6 Conclusions and recommendations
6.1 Estimates provided by the local authority staff interviewed suggest uptake could be higher than indicated by the annual census taken in September 2015; and data capture needs to be improved to reflect changes in policy and to better meet user needs.
6.2 Notwithstanding issues relating to data, there is undoubtedly scope to increase uptake further and the research with parents suggests that it is lack of awareness that is the major barrier - rather than opposition to the concept, problems with the application process or dissatisfaction with the nature of the provision.
6.3 Our recommendations on improving the data, increasing awareness and effectively promoting the provision are discussed below.
Improving the data on eligibility, uptake and attendance
6.4 The research has confirmed the need to address data issues which would also enable more effective evaluations of what works, and what does not work, to increase uptake.
6.5 There is also a lack of data on whether uptake of the provision is sustained. Providers currently collect attendance data and this could be used to monitor attendance and discontinuation rates among eligible 2 year olds and assess the extent to which that is a problem.
Sharing data on eligibility
6.6 It was clear that the single biggest barrier for professionals in increasing uptake was not knowing who was eligible for the provision and not, therefore, being able to target their promotion of it as effectively as they could. We therefore recommend that, as a priority, the Scottish Government should work with DWP (and HMRC if required  ) to allow data on eligibilty to be shared with local authorities.
6.7 Local authorities do have data on who receives housing benefit so, as an interim or alternative measure, the extent to which receipt of housing benefit correlates with eligibilty for free ELC could be assessed. If there is a high correlation, receipt of housing benefit could be used as a proxy and parents could be targetted accordingly.
6.8 Short of sharing data on eligibility, an alternative would be for DWP to send information to eligible parents on behalf of the Scottish Government or local authorties. However, given the importance of personal contact in encouraging uptake (discussed below), this is likely to be much less effective than data sharing.
Promotion through personal contact and relationships
6.9 The research with both parents and professionals identified that personal contact and relationships - with health visitors and other professionals, and with friends who used free ELC - was key to promoting the provision and encouraging uptake.
6.10 Local authorities should therefore continue to focus their efforts on raising awareness among professionals likely to have contact with eligible families and supporting them to promote the provision effectively.
6.11 Health visitors are in the best position to promote the provision to eligible families. Although the timing of visits in the new universal pathway for health visiting is not absolutely ideal for this purpose, there is merit in 'planting the seed' well in advance about the availability and benefits of free ELC at the 13-15 month review.  The 27-30 month review is somewhat too late, but could be used to catch parents who had not yet taken up the provision and give them and their children the opportunity to benefit from a few more months of free ELC. Other families will, of course, have more contact with health visitors and so there will be visits closer to 24 months at which to discuss the provision.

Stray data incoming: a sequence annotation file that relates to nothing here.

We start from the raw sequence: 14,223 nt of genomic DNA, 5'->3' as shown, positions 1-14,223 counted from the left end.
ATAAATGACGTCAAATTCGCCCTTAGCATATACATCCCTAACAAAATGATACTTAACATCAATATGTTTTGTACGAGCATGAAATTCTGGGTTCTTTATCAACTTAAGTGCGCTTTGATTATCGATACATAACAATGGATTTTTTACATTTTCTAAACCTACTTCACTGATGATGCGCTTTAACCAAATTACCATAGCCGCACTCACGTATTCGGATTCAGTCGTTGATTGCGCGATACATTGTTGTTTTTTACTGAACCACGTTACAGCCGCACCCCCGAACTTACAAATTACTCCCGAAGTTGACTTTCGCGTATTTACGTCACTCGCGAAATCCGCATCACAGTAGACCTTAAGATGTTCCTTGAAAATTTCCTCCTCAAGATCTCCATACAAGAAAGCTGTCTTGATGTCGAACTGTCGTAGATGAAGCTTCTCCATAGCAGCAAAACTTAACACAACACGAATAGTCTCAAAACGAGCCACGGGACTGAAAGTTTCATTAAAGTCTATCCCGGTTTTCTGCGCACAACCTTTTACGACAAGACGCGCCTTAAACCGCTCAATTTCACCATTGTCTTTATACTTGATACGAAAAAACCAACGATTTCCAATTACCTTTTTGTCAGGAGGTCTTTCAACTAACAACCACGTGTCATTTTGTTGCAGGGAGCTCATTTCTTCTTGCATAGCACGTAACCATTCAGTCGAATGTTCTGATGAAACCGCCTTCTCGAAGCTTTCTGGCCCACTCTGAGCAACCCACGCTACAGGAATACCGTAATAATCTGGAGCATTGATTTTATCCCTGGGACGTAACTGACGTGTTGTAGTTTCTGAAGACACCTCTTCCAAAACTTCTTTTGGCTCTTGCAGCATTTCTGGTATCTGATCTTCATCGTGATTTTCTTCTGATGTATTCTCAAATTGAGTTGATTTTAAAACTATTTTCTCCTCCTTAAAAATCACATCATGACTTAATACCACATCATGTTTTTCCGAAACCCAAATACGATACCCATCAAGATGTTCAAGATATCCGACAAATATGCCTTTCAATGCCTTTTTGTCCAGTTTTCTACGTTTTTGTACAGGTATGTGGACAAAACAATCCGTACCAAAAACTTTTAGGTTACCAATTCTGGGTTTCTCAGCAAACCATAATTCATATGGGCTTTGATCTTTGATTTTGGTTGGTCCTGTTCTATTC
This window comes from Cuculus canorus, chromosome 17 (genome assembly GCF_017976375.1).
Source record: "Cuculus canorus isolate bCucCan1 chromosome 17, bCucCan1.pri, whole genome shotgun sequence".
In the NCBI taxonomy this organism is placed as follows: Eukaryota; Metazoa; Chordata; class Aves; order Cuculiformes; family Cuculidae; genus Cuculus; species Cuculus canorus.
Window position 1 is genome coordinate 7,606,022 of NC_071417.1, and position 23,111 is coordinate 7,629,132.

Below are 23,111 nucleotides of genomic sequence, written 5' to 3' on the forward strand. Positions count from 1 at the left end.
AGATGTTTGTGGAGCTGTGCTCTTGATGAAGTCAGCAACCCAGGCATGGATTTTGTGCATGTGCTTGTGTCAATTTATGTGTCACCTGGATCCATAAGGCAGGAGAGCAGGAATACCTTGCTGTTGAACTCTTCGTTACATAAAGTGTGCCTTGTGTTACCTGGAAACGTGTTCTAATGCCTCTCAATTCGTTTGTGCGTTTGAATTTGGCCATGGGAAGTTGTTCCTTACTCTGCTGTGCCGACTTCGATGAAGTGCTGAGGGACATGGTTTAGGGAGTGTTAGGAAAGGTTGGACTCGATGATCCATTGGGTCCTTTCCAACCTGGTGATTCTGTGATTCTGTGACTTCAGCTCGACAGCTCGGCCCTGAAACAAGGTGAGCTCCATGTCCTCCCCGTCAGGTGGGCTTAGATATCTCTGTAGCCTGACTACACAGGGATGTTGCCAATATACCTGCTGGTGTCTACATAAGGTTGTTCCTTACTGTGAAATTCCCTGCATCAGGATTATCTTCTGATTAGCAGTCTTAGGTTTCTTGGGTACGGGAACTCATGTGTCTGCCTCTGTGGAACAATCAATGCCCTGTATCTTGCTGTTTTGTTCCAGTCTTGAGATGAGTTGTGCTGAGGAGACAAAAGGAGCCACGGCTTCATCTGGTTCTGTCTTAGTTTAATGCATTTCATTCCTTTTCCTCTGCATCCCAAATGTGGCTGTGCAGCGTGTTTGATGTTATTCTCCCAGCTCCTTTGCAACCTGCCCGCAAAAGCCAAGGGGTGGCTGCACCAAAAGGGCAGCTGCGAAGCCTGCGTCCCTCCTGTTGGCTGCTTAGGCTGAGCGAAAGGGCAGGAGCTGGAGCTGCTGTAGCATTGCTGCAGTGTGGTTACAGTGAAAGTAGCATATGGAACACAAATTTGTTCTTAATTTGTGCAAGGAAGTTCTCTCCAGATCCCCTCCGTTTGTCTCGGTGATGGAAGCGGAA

6.12 Other professionals and services who will have contact with eligible families and could be used to promote free ELC for 2 year olds include:
- early years workers
- children and families social workers
- nursery staff and primary staff (for those with older children)
- play initiative staff
- local groups/services (e.g. Bookbug and Play, Talk, Read)
- local DWP offices.
6.13 In addition, parents who have taken up the offer can be effective ambassadors for it. Nursery staff could encourage them to let other parents know (through word of mouth and through social media) about the provision and how their 2 year old has benefited.
6.14 Professionals emphasised the need for positive, non-stigmatising language in the promotion of free ELC: avoiding terms such as 'vulnerable' or 'disadvantaged'.
6.15 The research with parents suggested that two key aspects to focus on were the learning and developmental benefits for 2 year olds (particularly language development and the social aspects such as 'learning to share') and providing reassurances that 2 is not too young for ELC. Promotion materials could include case studies with parents talking about their experiences and saying, for example, 'I thought two was too young but…'.
6.16 However, there is a balance to be struck between normalising the provision and promoting the benefits while at the same time making the eligibility criteria clear.
6.17 It is also worth clarifying to parents that they are not required to work and that they will not lose their entitlement if their circumstances change (e.g. if there income increases).
6.18 Finally, although the current number of hours was not generally thought to be too much for 2 year olds, it may become an issue when the entitlement increases to 1,140 hours a year - and at that stage it will be worth clarifying that it is not necessary to take up the full entitlement.
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